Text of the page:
Job control refers to the ability to selectively stop (suspend) the execution of processes and continue (resume) their execution at a later point. A user typically employs this facility via an interactive interface supplied jointly by the operating system kernel’s terminal driver and Bash.
The shell associates a job with each pipeline. It keeps a
table of currently executing jobs, which may be listed with the
jobs command. When Bash starts a job
asynchronously, it prints a line that looks
indicating that this job is job number 1 and that the process ID of the last process in the pipeline associated with this job is 25647. All of the processes in a single pipeline are members of the same job. Bash uses the job abstraction as the basis for job control.
To facilitate the implementation of the user interface to job
control, the operating system maintains the notion of a current terminal
process group ID. Members of this process group (processes whose
process group ID is equal to the current terminal process group
ID) receive keyboard-generated signals such as
These processes are said to be in the foreground. Background
processes are those whose process group ID differs from the
terminal’s; such processes are immune to keyboard-generated
signals. Only foreground processes are allowed to read from or, if
the user so specifies with
stty tostop, write to the terminal.
Background processes which attempt to
read from (write to when
stty tostop is in effect) the
terminal are sent a
signal by the kernel’s terminal driver,
which, unless caught, suspends the process.
If the operating system on which Bash is running supports
job control, Bash contains facilities to use it. Typing the
suspend character (typically ‘^Z’, Control-Z) while a
process is running causes that process to be stopped and returns
control to Bash. Typing the delayed suspend character
(typically ‘^Y’, Control-Y) causes the process to be stopped
when it attempts to read input from the terminal, and control to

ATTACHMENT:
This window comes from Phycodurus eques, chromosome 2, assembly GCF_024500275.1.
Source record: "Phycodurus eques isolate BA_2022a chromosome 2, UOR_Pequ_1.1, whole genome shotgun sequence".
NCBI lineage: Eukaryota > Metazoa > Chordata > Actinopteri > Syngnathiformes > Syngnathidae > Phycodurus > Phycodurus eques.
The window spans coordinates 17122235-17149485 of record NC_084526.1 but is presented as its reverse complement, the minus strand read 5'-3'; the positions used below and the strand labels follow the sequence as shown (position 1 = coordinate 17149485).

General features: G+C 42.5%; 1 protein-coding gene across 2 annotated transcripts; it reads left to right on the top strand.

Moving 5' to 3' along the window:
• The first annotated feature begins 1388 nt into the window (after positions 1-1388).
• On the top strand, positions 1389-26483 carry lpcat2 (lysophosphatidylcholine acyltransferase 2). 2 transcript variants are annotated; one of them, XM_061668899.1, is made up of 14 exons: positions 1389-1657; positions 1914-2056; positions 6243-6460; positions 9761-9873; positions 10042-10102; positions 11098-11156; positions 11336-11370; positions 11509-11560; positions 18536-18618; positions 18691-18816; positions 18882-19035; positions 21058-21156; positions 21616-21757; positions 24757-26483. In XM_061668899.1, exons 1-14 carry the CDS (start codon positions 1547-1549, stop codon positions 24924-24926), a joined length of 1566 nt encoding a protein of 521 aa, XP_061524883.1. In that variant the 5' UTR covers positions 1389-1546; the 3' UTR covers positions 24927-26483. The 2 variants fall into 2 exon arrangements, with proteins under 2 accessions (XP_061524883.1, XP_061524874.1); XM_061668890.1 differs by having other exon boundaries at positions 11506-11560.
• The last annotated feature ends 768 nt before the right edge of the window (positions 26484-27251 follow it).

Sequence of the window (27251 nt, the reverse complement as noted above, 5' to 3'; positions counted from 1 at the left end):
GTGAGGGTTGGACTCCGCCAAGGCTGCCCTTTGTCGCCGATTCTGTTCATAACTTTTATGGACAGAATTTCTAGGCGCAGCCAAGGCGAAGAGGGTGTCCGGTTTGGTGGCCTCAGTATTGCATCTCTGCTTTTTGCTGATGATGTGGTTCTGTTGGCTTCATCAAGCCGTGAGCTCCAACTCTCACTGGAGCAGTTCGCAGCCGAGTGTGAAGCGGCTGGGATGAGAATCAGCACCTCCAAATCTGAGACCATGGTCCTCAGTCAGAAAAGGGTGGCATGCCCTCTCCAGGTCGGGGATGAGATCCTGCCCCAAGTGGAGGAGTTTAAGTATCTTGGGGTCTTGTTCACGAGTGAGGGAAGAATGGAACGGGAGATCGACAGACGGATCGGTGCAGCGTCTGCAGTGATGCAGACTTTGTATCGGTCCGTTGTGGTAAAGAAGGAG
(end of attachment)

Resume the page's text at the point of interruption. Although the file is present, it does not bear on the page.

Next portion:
be returned to Bash. The user then manipulates the state of
this job, using the
bg command to continue it in the
fg command to continue it in the
foreground, or the
kill command to kill it. A ‘^Z’
takes effect immediately, and has the additional side effect of
causing pending output and typeahead to be discarded.
There are a number of ways to refer to a job in the shell. The character ‘%’ introduces a job specification (jobspec).
n may be referred to as ‘%n’.
The symbols ‘%%’ and ‘%+’ refer to the shell’s notion of the
current job, which is the last job stopped while it was in the foreground
or started in the background.
A single ‘%’ (with no accompanying job specification) also refers
to the current job.
The previous job may be referenced using ‘%-’.
If there is only a single job, ‘%+’ and ‘%-’ can both be used
to refer to that job.
In output pertaining to jobs (e.g., the output of the
command), the current job is always flagged with a ‘+’, and the
previous job with a ‘-’.
A job may also be referred to using a prefix of the name used to start it, or using a substring that appears in its command line. For example, ‘%ce’ refers to a stopped job whose command name begins with ‘ce’. Using ‘%?ce’, on the other hand, refers to any job containing the string ‘ce’ in its command line. If the prefix or substring matches more than one job, Bash reports an error.
Simply naming a job can be used to bring it into the foreground: ‘%1’ is a synonym for ‘fg %1’, bringing job 1 from the background into the foreground. Similarly, ‘%1 &’ resumes job 1 in the background, equivalent to ‘bg %1’
The shell learns immediately whenever a job changes state.
Normally, Bash waits until it is about to print a prompt
before reporting changes in a job’s status so as to not interrupt
any other output.
If the -b option to the
set builtin is enabled,
Bash reports such changes immediately (see The Set Builtin).
Any trap on
SIGCHLD is executed for each child process
If an attempt to exit Bash is made while jobs are stopped, (or running, if
checkjobs option is enabled – see The Shopt Builtin), the
shell prints a warning message, and if the
checkjobs option is
enabled, lists the jobs and their statuses.
jobs command may then be used to inspect their status.
If a second attempt to exit is made without an intervening command,
Bash does not print another warning, and any stopped jobs are terminated.
When the shell is waiting for a job or process using the
builtin, and job control is enabled,
wait will return when the
job changes state. The -f option causes
wait to wait
until the job or process terminates before returning.